Any individual who has a criminal record may wonder whether a prior conviction means that it is not possible to obtain a United States passport. While not all convictions are an automatic bar to traveling outside the United States, there are situations where the Department of State may deny a passport to those with certain criminal convictions.
One reason that a passport may be denied is if a person has a criminal arrest warrant outstanding, is on probation or parole, or if there is a court order that prohibits the person from leaving the United States. 22 C.F.R. 51.60. The warrant would have to be recalled or the court order lifted before the individual could obtain a new passport.
However, in some cases, a passport could be denied even after a person has completed punishment and is no longer under supervision. For example, any person who has been convicted of certain state or federal felony drug offenses may be denied a passport if the person used a U.S. passport in the commission of the offense or crossed an international border. 22 C.F.R. 51.61. A misdemeanor drug conviction should not prevent a passport from being issued.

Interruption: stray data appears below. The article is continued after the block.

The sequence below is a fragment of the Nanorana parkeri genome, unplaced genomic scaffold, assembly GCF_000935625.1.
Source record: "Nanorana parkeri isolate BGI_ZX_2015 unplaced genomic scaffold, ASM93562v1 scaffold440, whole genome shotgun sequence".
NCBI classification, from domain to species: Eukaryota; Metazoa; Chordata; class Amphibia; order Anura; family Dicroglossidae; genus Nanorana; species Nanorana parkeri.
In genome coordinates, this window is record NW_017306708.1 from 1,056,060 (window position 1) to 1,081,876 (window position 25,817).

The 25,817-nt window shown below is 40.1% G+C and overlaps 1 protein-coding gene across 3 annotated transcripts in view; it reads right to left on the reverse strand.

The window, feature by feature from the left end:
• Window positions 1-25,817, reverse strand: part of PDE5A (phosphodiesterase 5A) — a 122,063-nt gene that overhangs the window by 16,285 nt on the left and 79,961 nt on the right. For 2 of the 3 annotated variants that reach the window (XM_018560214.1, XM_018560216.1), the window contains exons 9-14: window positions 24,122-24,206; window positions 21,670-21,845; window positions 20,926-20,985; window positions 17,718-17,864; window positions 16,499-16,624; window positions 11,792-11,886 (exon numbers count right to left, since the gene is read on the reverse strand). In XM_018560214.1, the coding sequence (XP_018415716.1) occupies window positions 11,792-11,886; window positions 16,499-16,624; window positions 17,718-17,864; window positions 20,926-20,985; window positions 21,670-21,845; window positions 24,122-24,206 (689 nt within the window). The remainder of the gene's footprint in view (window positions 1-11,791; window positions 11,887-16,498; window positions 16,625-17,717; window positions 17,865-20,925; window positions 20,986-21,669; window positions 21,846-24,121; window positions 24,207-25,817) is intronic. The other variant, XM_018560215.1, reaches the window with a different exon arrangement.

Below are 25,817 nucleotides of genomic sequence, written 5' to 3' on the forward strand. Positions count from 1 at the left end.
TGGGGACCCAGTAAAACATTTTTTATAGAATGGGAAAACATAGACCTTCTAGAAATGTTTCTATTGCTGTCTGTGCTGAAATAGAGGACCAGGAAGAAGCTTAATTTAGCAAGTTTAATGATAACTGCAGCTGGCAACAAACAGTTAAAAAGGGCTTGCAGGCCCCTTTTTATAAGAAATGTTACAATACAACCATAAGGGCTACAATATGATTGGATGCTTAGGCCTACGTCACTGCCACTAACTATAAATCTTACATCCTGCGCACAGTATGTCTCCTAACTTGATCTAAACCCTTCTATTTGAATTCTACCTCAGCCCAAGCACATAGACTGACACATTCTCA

Offenses that may prevent the issuance of a passport include any violation of the federal Controlled Substances Act or the Controlled Substances Import and Export Act, plus any violation of state law that prohibits the possession, distribution, or manufacture of controlled substances. Thus, most drug crimes could fall within this category if international borders were crossed or a passport was used. In addition, the Department of State could deny a passport to any person convicted of money laundering or a violation of the Bank Secrecy Act, if there is reason to believe the offense was related to violation of state or federal drug laws.
A person who has been denied a passport due to a felony conviction has the ability to ask the Department of State to make an exception in an emergency or if there are humanitarian reasons that a passport should be given. However, an exception is wholly within the discretion of the government.
Unfortunately, there is no expungement law for the types of federal offenses that would lead to a person being denied a passport. A pardon from the president is an option that could relieve the disability caused by the conviction.
In addition, some countries have requirements that prevent people with certain criminal convictions from entering. Before booking international travel, it is important to check the requirements of every country a person intends to visit, even if only passing through briefly. Often times a criminal record that occurred at the state level can be expunged, thereby making it less likely that a country would deny entry to a person based on their criminal history. Expungement can take several months, so this step should be planned well in advance.
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